The effects of COVID-19 on our way of life are felt everywhere. No matter what you do for a living, your work has undoubtedly been affected by Covid. The legal field is no different. If you are involved in a lawsuit, you know full well that Covid has made a slow process significantly slower—especially if your matter is bogged down in the court system, where access to the courtroom is extremely limited.
Since COVID reared its ugly head, I have been advising my clients to consider alternate methods of resolving their legal disputes. Clients who have taken that advice are happy they did. Those alternate methods include mediation and arbitration. While courts are dealing with unprecedented backlogs of cases, lawsuits are lingering, legal fees are rising, and disputes that in normal times would have already been scheduled for trial, are left unresolved. For those reasons, litigants who are willing to explore mediation or arbitration are resolving their disputes much faster and more cost effectively than those who are less flexible.
What Is the Difference Between Mediation & Arbitration?
Mediation is a process where the mutual consent of the parties is necessary to resolve a dispute. Essentially, mediation is similar to a settlement conference where a hired mediator acts as an intermediary to assist the parties in reaching a resolution. While the process itself is voluntary, any agreement reached at a mediation will be binding on all parties. It is the most cost-effective method of resolving a dispute.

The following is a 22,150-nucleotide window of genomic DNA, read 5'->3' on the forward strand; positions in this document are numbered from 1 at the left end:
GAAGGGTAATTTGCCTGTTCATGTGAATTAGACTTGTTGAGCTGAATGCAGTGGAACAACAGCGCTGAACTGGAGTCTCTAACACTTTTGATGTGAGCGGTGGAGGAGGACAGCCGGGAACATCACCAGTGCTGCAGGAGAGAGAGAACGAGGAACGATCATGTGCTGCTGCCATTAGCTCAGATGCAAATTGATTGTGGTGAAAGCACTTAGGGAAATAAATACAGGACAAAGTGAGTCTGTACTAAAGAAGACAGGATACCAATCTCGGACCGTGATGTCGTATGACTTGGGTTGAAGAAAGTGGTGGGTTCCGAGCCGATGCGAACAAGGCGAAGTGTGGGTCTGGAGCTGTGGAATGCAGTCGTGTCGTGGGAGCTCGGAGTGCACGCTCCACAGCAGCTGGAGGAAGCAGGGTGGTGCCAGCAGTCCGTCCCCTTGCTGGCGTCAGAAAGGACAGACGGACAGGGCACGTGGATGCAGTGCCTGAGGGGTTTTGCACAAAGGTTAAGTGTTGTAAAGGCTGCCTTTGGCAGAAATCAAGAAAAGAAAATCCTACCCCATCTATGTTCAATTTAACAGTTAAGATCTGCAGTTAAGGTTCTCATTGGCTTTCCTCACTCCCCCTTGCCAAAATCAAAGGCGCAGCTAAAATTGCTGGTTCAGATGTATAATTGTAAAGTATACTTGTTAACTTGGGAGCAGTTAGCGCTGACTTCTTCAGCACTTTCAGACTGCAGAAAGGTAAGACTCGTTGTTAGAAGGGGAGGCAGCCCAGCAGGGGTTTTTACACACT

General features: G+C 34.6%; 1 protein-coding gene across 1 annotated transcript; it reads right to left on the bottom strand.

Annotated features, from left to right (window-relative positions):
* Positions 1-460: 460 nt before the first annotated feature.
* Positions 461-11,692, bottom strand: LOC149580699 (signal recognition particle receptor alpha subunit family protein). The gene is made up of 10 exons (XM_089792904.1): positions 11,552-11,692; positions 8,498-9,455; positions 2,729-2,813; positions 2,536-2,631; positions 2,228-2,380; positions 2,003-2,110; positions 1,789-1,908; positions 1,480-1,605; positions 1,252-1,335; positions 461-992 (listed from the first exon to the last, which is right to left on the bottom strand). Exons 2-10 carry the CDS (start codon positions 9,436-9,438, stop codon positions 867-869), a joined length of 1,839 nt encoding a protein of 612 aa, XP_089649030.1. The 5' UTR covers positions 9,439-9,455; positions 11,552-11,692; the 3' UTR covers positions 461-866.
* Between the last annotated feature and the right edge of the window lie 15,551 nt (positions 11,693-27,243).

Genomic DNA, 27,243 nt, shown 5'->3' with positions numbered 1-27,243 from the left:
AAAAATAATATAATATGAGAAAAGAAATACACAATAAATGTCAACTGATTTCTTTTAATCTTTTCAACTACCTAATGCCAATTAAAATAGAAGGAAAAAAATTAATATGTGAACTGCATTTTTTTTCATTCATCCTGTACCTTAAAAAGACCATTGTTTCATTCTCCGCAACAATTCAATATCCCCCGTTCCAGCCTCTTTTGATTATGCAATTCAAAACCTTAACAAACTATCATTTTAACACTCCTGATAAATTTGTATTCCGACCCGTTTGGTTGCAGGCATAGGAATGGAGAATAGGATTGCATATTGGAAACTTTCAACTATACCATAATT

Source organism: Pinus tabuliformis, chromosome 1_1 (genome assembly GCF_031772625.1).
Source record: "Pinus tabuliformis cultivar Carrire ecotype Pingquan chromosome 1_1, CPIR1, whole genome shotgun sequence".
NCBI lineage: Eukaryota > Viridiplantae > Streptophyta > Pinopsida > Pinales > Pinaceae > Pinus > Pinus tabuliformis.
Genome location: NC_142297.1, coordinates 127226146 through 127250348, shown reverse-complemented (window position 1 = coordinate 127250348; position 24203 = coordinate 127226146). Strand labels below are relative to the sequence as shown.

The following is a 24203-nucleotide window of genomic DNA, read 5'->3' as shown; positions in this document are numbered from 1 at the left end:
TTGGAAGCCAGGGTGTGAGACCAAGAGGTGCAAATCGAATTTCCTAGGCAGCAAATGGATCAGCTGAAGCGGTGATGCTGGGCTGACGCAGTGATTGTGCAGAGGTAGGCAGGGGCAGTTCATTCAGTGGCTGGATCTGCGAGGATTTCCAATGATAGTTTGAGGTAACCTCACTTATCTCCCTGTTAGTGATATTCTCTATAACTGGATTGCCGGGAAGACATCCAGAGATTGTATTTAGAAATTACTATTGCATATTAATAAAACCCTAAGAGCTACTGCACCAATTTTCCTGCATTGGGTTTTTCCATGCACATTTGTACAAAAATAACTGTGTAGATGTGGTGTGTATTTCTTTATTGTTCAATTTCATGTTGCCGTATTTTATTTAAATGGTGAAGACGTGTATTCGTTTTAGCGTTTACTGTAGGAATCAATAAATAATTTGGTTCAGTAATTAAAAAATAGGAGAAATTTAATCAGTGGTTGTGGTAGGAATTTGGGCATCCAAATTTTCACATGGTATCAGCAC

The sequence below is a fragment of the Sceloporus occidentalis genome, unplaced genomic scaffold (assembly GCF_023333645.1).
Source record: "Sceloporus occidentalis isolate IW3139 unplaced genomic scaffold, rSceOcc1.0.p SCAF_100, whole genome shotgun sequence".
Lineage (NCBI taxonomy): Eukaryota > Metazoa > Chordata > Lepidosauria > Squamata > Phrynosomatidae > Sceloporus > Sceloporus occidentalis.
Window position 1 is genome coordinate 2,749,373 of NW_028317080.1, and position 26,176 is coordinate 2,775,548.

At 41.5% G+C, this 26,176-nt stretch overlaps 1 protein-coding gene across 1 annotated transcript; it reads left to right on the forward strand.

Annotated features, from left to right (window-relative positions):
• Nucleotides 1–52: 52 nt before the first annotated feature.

Arbitration is much different than mediation. Parties can voluntarily submit their matter to arbitration, or, depending on the nature of the parties’ relationship, they can be contractually obligated to resolve their dispute through arbitration. Arbitration is similar to a trial but is held outside of the courthouse and is presided by an arbitrator, who is typically hired by the parties. At the arbitration hearing, the parties present testimony and documentary evidence, just as they would in a trial. At the conclusion of the hearing, the arbitrator issues a decision, which is binding on the parties and, except for very rare circumstances, is not subject to reversal by appeal.
Whichever alternative dispute resolution process works for you, our firm has been resolving disputes between parties outside of court for decades. Ocean and Monmouth County residents looking to expedite the legal process and have their issues resolved in a cost-efficient manner can contact Ryan S. Malc, Esq. of Bathgate Wegener & Wolf.